Intensity. Beauty, Talent. Literary Revelations is thrilled to bring you the poetry of David Milligan-Croft.
David Milligan-Croft was born in Yorkshire and studied Graphic Design at Jacob Kramer College of Art in Leeds and has lived in England, Scotland, New Zealand, Italy and Ireland working as a Creative Director, Art Director and Writer for the Advertising Industry. He has won over 100 awards for creativity and effectiveness in the field of advertising and design.
David was shortlisted for The Guardian TV Pitch Review for his comedy-drama series, The Bible, II. David was also shortlisted for the Independent on Sunday Short Story Competition in 1997. His short story, Woman’s Best Friend, also appears in the IOS New Stories published by Bloomsbury. His screenplay, of the same name, was optioned by Irish production company Nomad Productions in 1999. He was shortlisted for the Mind Short Story Competition in 2019 with his story Ten Orbits of the Sun.
His poetry has been widely published in Ireland, Britain and the US in anthologies and periodicals such as: The Greenhouse Magazine; The Literary Review, (U.S); Envoi; Cyphers; Electric Acorn; W.P. Monthly; Lifelines 3; The Haiku Quarterly; The Pickled Body and The Amnesty International Anthology, Human Rights Have No Borders. He came 3rd in the CN/SALC micro poem competition in 2013.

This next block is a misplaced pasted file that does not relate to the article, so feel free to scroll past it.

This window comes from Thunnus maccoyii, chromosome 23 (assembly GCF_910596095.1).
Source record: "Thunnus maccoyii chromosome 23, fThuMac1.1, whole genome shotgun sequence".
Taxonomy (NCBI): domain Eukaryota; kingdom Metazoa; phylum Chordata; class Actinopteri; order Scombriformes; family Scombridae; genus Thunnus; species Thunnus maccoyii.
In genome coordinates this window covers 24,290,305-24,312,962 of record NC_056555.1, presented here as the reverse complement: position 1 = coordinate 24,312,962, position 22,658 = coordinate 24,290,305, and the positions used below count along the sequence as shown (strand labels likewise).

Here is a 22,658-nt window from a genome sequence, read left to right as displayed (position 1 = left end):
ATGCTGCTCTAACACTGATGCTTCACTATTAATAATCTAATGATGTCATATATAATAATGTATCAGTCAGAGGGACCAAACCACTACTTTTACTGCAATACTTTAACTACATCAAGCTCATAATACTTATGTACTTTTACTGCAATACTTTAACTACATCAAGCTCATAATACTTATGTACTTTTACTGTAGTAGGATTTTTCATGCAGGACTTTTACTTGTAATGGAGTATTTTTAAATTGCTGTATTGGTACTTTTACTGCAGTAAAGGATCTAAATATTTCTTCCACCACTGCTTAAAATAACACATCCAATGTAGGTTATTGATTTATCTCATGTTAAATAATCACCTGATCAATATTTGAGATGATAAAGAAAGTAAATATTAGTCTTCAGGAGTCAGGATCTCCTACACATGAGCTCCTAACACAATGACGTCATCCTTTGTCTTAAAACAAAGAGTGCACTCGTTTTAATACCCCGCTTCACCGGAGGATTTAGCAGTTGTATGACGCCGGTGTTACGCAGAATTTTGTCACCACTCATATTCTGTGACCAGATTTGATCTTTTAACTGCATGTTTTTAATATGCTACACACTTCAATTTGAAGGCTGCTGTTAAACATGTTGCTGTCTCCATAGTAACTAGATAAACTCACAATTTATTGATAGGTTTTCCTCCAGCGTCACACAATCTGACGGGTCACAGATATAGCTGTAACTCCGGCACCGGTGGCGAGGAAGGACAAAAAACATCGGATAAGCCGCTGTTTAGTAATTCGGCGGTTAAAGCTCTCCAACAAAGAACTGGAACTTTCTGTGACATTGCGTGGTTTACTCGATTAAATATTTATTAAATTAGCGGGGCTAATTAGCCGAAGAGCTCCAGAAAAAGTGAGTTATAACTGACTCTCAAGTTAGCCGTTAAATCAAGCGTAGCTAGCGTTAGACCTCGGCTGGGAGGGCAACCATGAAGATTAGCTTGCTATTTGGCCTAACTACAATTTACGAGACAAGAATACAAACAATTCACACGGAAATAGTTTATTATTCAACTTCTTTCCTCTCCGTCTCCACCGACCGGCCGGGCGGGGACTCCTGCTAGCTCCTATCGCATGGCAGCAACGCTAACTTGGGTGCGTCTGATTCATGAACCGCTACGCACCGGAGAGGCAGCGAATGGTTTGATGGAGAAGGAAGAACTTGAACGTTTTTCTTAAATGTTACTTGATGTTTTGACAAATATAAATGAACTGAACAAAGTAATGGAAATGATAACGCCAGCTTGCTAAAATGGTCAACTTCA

David is the author of six feature-length screenplays, six short films, a collection of short stories, a poetry collection, two stories for children, and two novels.
David now works on an acute mental health ward as a Technical Instructor.
There is a type of landmine that only detonates once you have taken your foot off of it.
It spares you instant disintegration – Instead, it gives you that split-second realisation of the impending horror that is about to ascend upon your hapless body.
Of course, if you are fleet-of-mind, you may realise the error of your way, and keep your weight pressed firmly down on the detonator.
In the hope that someone might come to your rescue. That they collect rocks and sticks and boulders – anything they can lay their hands on to replace the downward pressure, that is you.
And that is how it feels to be in love with you. To have two choices: To wait for you in vain, or to accept fate and lift my foot off.
I shall scour the universe
Where did you go? One minute you were here, the next, you were gone.
There is a hole in the galaxy, the exact size and shape that you used to occupy.
It is now empty. Devoid of your presence.
Surely, you are somewhere, You can’t just disappear.
There is a finite amount of energy In the universe, of which you are an intrinsic part.
Perhaps you are in the soil, as nutrients for worms and bugs and fungi.
Or delicate forget-me-nots luring honey bees to do their bidding.